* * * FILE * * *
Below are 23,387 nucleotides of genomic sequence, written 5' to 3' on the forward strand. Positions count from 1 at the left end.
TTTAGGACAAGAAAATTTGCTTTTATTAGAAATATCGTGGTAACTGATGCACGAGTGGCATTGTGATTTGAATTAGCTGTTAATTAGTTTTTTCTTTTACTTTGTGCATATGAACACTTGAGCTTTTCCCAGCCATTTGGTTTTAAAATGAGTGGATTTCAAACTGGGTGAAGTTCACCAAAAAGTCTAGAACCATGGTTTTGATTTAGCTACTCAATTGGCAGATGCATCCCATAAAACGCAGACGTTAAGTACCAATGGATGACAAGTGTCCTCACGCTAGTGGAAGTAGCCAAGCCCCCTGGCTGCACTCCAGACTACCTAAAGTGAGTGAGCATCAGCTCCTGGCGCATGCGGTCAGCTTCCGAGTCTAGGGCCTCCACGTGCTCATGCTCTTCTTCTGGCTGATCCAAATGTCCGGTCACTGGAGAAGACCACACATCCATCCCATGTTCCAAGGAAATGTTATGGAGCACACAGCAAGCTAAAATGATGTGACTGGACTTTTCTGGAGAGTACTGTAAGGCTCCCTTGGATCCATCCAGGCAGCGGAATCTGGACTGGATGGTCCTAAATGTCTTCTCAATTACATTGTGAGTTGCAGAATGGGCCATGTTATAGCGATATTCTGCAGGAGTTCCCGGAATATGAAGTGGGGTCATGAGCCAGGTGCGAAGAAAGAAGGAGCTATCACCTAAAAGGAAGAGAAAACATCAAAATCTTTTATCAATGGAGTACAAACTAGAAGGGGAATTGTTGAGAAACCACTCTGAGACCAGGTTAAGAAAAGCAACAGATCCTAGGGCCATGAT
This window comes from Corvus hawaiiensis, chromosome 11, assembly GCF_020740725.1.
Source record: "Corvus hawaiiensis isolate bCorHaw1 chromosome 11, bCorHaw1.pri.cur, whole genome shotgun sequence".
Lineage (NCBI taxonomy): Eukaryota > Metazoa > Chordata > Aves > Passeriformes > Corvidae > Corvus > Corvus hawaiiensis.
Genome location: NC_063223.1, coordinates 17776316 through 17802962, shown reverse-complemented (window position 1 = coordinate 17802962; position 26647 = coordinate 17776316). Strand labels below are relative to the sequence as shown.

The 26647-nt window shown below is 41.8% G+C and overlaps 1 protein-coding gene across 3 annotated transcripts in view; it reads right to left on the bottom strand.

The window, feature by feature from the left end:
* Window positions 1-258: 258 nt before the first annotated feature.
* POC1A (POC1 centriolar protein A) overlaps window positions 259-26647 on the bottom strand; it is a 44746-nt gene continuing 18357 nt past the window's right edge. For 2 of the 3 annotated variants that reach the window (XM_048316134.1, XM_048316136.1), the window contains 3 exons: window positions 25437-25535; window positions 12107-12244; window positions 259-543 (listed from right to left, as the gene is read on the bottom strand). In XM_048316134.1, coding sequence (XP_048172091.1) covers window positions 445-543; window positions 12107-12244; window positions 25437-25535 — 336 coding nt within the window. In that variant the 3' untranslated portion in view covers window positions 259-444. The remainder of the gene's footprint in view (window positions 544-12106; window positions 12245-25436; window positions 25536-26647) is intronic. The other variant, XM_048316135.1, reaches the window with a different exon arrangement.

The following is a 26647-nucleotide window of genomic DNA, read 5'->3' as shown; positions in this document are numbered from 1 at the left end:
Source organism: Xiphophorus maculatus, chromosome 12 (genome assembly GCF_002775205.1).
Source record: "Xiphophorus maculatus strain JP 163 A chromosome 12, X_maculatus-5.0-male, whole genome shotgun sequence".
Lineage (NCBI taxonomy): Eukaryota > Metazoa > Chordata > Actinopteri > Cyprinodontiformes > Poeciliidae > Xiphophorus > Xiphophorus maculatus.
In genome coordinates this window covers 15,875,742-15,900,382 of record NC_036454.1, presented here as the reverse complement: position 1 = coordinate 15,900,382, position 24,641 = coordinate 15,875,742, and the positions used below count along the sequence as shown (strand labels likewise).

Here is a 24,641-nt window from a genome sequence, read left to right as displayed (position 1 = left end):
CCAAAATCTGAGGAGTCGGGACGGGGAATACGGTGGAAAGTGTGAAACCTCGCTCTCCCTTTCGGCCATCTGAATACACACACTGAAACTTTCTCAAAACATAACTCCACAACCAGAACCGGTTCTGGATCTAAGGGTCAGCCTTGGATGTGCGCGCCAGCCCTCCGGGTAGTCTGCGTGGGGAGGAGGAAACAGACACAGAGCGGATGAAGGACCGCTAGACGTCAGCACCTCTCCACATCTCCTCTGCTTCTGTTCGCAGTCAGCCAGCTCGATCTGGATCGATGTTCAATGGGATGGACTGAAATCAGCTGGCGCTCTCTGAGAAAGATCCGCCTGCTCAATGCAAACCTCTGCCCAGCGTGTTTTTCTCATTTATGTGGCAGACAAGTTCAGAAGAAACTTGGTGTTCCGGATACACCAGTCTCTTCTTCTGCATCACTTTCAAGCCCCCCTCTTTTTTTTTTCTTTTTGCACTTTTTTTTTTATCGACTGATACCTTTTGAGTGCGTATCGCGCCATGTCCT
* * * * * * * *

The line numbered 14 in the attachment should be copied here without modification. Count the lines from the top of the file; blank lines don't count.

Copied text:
Lineage (NCBI taxonomy): Eukaryota > Metazoa > Chordata > Actinopteri > Cyprinodontiformes > Poeciliidae > Xiphophorus > Xiphophorus maculatus.